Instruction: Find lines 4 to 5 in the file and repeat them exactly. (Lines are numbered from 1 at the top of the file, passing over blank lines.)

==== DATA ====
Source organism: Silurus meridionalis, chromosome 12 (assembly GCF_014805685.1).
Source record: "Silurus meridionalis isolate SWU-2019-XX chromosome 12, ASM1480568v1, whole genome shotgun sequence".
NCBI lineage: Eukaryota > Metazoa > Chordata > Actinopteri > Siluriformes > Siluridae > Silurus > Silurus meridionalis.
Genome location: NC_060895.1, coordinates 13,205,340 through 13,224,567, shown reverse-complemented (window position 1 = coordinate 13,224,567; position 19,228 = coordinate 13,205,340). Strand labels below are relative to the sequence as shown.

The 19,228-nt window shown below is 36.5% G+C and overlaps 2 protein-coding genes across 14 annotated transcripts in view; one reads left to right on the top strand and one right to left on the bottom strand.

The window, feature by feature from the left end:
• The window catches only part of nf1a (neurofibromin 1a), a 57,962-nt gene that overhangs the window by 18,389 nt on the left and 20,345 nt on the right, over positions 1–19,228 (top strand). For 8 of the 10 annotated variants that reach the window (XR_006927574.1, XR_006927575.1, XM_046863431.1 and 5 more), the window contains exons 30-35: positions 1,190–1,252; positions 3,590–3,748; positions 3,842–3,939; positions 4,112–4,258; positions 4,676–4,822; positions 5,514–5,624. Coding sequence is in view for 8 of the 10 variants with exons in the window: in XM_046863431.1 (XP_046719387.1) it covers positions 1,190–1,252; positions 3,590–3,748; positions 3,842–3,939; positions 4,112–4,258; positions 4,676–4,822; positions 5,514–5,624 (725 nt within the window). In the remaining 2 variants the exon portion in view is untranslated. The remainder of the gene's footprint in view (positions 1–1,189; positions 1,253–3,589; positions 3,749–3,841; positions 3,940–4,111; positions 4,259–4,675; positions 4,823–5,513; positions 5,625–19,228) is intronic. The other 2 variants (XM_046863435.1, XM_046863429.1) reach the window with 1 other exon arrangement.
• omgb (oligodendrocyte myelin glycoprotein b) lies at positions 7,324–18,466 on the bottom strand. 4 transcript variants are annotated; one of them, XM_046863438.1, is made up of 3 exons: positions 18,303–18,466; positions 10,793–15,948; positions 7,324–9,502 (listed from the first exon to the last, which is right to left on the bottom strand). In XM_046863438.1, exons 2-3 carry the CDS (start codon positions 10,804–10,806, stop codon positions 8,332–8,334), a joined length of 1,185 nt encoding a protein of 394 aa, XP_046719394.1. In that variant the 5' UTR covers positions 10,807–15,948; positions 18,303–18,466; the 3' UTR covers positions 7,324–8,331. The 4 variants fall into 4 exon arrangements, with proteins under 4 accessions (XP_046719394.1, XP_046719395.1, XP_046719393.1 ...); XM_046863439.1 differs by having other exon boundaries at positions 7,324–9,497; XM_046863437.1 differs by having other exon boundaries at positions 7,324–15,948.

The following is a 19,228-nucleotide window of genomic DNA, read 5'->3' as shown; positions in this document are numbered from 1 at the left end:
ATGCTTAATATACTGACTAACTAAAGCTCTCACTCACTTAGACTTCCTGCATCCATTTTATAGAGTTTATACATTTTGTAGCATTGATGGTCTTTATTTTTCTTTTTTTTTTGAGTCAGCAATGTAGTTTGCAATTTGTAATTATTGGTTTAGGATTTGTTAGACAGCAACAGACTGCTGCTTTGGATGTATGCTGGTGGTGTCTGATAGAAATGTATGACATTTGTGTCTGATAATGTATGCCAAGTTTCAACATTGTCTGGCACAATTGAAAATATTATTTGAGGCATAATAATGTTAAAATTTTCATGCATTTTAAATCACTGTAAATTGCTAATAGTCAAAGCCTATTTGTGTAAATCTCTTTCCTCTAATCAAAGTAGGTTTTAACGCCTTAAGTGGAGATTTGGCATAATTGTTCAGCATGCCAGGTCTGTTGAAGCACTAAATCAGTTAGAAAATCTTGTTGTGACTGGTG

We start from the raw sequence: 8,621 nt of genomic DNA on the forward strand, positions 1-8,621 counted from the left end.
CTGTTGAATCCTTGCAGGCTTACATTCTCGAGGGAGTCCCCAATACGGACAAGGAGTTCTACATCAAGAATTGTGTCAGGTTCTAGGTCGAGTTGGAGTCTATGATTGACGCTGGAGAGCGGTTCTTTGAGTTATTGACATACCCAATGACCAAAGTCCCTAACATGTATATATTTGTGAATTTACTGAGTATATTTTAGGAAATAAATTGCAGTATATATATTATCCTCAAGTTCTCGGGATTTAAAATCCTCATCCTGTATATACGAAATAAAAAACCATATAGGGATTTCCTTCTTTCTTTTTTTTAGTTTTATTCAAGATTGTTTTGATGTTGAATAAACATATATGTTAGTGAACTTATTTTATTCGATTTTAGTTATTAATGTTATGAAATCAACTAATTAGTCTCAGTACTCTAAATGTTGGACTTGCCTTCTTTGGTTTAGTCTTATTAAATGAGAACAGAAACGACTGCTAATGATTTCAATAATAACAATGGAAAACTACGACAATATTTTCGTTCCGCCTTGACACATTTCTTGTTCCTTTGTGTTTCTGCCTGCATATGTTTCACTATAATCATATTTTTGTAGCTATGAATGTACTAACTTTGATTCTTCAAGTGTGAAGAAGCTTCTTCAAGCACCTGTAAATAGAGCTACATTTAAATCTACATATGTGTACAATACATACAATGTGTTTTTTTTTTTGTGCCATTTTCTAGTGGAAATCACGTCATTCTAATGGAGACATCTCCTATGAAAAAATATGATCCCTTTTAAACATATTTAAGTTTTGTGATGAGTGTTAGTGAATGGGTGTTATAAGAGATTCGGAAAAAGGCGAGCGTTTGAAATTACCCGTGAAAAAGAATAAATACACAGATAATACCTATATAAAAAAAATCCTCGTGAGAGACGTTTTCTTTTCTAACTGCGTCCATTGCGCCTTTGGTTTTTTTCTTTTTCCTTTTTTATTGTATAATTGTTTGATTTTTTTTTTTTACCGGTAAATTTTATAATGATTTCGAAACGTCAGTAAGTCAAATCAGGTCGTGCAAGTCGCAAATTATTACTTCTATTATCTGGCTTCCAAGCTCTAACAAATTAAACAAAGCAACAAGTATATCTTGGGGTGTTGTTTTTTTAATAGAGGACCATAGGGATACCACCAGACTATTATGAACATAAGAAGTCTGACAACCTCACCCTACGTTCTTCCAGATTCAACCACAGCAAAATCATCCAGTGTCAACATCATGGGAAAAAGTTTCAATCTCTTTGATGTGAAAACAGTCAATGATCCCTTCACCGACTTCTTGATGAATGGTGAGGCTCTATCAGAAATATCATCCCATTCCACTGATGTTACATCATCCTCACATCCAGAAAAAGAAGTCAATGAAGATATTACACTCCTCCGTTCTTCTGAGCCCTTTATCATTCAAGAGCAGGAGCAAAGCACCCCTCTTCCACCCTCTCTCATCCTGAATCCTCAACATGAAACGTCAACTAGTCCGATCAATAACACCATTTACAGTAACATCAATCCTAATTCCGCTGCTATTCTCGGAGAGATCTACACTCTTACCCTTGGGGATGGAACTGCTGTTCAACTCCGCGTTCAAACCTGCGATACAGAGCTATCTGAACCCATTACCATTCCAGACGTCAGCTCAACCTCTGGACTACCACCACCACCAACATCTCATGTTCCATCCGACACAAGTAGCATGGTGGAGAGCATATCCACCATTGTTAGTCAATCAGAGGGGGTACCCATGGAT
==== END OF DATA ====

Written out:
Genome location: NC_060895.1, coordinates 13,205,340 through 13,224,567, shown reverse-complemented (window position 1 = coordinate 13,224,567; position 19,228 = coordinate 13,205,340). Strand labels below are relative to the sequence as shown.

The 19,228-nt window shown below is 36.5% G+C and overlaps 2 protein-coding genes across 14 annotated transcripts in view; one reads left to right on the top strand and one right to left on the bottom strand.